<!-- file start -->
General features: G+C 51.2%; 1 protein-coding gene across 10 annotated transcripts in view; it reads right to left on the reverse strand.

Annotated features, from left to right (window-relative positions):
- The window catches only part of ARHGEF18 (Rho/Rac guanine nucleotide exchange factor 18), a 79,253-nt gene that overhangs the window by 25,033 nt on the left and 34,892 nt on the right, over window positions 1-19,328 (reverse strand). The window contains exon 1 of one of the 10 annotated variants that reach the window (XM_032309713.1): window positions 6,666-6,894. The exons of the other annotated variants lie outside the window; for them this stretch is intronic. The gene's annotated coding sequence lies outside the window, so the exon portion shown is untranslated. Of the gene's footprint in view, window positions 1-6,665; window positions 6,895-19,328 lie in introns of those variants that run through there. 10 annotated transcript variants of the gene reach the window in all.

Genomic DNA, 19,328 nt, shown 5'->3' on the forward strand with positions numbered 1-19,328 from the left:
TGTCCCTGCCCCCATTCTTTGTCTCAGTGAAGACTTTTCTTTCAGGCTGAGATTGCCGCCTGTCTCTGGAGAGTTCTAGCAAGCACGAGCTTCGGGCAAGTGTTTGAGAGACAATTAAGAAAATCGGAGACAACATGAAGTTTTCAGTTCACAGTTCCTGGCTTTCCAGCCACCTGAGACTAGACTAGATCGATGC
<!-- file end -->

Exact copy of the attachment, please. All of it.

General features: G+C 51.2%; 1 protein-coding gene across 10 annotated transcripts in view; it reads right to left on the reverse strand.

Annotated features, from left to right (window-relative positions):
- The window catches only part of ARHGEF18 (Rho/Rac guanine nucleotide exchange factor 18), a 79,253-nt gene that overhangs the window by 25,033 nt on the left and 34,892 nt on the right, over window positions 1-19,328 (reverse strand). The window contains exon 1 of one of the 10 annotated variants that reach the window (XM_032309713.1): window positions 6,666-6,894. The exons of the other annotated variants lie outside the window; for them this stretch is intronic. The gene's annotated coding sequence lies outside the window, so the exon portion shown is untranslated. Of the gene's footprint in view, window positions 1-6,665; window positions 6,895-19,328 lie in introns of those variants that run through there. 10 annotated transcript variants of the gene reach the window in all.

Genomic DNA, 19,328 nt, shown 5'->3' on the forward strand with positions numbered 1-19,328 from the left:
TGTCCCTGCCCCCATTCTTTGTCTCAGTGAAGACTTTTCTTTCAGGCTGAGATTGCCGCCTGTCTCTGGAGAGTTCTAGCAAGCACGAGCTTCGGGCAAGTGTTTGAGAGACAATTAAGAAAATCGGAGACAACATGAAGTTTTCAGTTCACAGTTCCTGGCTTTCCAGCCACCTGAGACTAGACTAGATCGATGC